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A series of blasts targeting buses full of passengers in Nigeria's second city of Kano killed at least 20 people on Monday, but the toll was expected to rise, a rescue official and a security source told AFP.
Initial reports indicated that two suicide bombers rammed a car packed with explosives into a bus at the New Road station in Sabon Gari, a predominantly Christian neighbourhood in the majority Muslim city.
Several explosions were heard following the initial blast, sparking panic as bloodied bystanders including some with serious injuries fled the scene as soldiers arrived to cordon off the area.
Kano, the largest city in Nigeria's mainly Muslim north, has been repeatedly targeted by Islamist group Boko Haram, blamed for killing hundreds in the region since 2009.
"I saw three buses on fire. One of them was fully loaded with passengers waiting to leave the station at the time of the blasts... There are at least 20 dead," said the rescue official who requested anonymity as he was not authorised to speak to journalists.
"The figure may rise," he added.
A senior security official in Kano, who also declined to be named, told AFP he believed the death toll was "massive", describing the figure of 20 as an "understatement", without giving a precise toll.
Fatima Abdullahi, 30, who had boarded a bus scheduled to head south, said she saw a car with two men inside ram into a nearby bus.
"There was a huge explosion followed by another. The bus went up in flames," she told AFP at a hospital in Kano where she was being treated for her injuries.
Mechanic Tunde Kazeem, who works at the station, said he saw "people rushing out of the motor park" after the blasts, "some of them with blood on their clothes".
The security source also said it was likely that suicide bombers carried out the attack, however details were still emerging and the cause had not yet been definitively confirmed.
There was also no immediate claim of responsibility, but the seemingly coordinated attack was likely to be blamed on Boko Haram.
The targeted station primarily services passengers heading to the mostly Christian south of Nigeria.
It was attacked in January of last year in a blast which wounded several people and which was blamed on the radical Islamist group.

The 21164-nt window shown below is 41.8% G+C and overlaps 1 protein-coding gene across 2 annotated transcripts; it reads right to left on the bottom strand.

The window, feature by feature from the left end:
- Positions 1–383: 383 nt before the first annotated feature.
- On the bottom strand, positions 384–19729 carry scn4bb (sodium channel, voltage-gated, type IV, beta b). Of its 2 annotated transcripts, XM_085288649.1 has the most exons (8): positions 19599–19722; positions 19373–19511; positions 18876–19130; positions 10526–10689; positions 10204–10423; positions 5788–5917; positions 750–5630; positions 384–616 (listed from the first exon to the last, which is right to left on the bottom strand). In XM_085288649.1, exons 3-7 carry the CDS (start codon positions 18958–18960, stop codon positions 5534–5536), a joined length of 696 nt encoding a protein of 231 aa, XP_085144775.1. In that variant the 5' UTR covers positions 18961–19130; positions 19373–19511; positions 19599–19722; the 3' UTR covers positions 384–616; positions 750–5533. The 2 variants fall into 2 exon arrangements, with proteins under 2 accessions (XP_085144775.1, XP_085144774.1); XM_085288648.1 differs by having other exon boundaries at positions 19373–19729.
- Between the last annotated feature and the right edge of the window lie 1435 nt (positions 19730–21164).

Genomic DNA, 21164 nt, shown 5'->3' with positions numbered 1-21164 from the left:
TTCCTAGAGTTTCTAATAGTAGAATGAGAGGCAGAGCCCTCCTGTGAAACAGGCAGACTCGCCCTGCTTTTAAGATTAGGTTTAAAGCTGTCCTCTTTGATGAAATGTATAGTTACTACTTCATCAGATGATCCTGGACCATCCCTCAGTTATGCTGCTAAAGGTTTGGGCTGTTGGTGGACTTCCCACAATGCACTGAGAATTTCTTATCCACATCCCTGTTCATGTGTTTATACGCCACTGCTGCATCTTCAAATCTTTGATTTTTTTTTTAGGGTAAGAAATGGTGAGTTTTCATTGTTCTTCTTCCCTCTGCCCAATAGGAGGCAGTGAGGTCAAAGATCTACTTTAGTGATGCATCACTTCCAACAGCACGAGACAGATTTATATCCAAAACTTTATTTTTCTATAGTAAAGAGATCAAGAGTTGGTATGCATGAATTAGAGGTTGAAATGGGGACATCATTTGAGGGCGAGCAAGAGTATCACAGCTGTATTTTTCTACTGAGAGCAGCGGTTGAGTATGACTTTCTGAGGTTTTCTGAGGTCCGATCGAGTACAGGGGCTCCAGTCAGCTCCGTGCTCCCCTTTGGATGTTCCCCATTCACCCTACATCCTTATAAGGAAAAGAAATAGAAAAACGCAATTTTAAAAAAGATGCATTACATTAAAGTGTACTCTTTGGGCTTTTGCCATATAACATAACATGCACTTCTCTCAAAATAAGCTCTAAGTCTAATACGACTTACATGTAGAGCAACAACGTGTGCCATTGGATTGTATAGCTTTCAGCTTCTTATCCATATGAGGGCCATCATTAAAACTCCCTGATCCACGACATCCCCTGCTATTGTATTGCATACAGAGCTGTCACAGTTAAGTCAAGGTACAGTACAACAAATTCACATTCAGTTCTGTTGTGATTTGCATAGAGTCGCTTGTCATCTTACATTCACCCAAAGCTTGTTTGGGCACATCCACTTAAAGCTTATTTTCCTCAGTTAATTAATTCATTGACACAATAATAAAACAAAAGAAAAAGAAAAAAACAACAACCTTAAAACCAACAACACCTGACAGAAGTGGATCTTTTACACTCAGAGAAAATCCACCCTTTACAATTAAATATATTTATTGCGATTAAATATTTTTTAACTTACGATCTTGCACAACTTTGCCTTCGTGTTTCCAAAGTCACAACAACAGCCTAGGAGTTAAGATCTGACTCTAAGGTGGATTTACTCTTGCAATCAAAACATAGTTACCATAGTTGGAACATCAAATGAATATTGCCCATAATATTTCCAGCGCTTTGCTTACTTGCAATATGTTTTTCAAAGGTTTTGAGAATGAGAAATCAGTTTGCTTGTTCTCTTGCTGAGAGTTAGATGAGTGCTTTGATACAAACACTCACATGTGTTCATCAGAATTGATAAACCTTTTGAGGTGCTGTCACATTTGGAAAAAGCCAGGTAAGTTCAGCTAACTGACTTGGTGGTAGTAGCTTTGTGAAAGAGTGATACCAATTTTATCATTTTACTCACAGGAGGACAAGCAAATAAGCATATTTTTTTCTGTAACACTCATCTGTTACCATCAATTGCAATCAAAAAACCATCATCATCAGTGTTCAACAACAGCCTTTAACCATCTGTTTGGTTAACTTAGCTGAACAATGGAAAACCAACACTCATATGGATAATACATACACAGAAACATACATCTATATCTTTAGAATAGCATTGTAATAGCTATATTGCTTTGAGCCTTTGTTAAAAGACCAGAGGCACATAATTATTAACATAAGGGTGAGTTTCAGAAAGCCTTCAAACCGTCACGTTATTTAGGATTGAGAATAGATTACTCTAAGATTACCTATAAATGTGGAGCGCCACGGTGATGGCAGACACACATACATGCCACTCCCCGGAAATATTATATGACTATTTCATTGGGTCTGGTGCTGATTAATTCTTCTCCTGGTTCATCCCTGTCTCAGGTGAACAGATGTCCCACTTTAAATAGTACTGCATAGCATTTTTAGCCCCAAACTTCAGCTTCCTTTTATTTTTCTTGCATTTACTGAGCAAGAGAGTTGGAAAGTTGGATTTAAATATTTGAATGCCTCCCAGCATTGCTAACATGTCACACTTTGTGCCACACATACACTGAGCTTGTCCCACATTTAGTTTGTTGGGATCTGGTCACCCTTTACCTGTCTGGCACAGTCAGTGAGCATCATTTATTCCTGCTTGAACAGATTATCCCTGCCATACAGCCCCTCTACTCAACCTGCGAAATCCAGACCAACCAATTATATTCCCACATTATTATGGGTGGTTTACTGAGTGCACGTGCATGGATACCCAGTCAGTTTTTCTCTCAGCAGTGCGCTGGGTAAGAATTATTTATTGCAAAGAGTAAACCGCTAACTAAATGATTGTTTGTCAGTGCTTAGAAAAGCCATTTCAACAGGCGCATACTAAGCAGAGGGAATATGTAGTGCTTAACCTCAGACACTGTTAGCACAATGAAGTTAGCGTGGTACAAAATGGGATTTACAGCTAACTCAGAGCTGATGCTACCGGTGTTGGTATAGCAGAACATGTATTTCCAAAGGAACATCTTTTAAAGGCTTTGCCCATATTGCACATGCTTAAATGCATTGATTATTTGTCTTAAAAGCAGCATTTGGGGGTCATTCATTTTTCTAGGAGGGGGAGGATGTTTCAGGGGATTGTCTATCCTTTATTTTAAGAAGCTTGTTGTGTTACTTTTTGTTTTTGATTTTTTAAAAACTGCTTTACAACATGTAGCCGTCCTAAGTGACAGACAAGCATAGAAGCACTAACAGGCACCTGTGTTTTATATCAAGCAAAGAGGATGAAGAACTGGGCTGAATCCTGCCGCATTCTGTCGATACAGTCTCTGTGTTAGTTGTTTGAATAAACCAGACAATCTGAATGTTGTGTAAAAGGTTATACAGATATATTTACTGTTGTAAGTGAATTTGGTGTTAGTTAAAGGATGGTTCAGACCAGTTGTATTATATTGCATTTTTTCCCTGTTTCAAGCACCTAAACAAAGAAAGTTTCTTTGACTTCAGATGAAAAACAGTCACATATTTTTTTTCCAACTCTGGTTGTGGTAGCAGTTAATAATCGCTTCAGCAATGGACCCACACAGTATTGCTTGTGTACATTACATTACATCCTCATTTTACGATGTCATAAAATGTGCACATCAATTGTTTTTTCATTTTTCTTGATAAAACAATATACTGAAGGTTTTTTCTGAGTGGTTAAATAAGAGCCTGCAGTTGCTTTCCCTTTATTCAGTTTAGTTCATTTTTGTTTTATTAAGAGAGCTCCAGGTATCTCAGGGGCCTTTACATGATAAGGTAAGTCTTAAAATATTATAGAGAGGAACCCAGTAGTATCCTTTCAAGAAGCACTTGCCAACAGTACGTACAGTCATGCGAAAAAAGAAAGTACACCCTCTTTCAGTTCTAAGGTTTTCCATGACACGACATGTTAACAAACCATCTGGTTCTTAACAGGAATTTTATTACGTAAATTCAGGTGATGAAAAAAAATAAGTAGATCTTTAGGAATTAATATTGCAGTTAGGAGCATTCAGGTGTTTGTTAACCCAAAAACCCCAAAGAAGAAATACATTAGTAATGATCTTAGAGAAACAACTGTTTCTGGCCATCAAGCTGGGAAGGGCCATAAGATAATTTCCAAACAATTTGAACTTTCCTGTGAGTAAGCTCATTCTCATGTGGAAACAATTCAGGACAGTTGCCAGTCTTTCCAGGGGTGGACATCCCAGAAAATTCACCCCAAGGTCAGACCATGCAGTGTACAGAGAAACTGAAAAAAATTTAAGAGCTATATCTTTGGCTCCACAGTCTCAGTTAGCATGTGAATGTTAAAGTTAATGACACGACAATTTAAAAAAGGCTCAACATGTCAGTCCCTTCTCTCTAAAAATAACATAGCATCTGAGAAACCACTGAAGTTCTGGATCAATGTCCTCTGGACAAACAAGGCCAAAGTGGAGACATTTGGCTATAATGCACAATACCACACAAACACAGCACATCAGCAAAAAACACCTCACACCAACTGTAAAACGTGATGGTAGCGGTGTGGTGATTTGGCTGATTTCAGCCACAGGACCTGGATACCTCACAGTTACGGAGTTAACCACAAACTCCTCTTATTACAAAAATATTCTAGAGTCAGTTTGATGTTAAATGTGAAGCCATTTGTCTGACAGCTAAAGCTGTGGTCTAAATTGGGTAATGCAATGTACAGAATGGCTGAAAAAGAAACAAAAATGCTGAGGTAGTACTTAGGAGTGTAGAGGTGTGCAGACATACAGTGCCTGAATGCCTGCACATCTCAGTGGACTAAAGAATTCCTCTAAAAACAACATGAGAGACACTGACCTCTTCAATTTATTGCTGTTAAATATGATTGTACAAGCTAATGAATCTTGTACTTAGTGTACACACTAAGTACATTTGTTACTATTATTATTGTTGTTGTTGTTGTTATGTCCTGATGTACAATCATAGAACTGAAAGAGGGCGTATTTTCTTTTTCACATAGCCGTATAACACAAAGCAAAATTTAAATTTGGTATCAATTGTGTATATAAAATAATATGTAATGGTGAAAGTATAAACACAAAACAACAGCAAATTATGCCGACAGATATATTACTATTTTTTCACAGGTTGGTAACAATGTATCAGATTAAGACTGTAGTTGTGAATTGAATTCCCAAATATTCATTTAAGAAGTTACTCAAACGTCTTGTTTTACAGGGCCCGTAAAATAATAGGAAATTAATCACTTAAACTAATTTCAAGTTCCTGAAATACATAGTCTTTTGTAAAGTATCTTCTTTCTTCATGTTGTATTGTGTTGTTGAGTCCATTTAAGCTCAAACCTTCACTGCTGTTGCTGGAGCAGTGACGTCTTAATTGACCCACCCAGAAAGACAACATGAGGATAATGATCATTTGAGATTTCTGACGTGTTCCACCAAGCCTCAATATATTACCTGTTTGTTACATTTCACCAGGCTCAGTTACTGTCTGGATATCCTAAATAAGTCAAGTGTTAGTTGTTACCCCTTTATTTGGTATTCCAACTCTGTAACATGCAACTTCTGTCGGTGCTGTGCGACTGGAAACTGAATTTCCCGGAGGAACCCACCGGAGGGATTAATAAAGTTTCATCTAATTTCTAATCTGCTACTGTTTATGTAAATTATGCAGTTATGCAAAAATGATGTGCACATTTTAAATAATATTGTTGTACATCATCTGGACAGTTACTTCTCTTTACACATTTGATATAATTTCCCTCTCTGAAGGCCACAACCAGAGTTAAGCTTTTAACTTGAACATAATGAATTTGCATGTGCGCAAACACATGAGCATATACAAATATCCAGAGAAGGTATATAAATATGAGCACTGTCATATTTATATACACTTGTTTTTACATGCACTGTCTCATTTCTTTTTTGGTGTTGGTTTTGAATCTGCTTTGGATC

That bombing came days after the group's deadliest ever attack, also in Kano, when at least 185 people were killed on January 20, 2012.
"Rescuers and security personnel are yet to determine the source of explosions...casualty figures not available at the moment, the seriously injured have been taken to hospital and bodies evacuated," said a statement from the National Emergency Management Agency.
Boko Haram has previously targeted Christians, including through a series of suicide bombings at churches packed with worshippers on Sundays.
The group has also been blamed for killing officials, security personnel and other symbols of authority in an insurgency it says is aimed at establishing a Muslim state in northern Nigeria.
The group has also purportedly claimed the kidnapping of a seven members of a French family, including four children, abducted last month near in the Nigerian border in Cameroon.
In an audio recording obtained by AFP on Monday, Boko Haram demanded the release of its members it says are being held in Nigeria and Cameroon in exchange for the release of the hostages.
Boko Haram is believed to include a number of factions with various interests and shifting demands and experts say the group may have fostered ties with foreign extremists, including Al-Qaeda's north Africa affiliate.
Nigeria is Africa's most populous nation and largest oil producer, where poverty remains rampant, particularly in the north.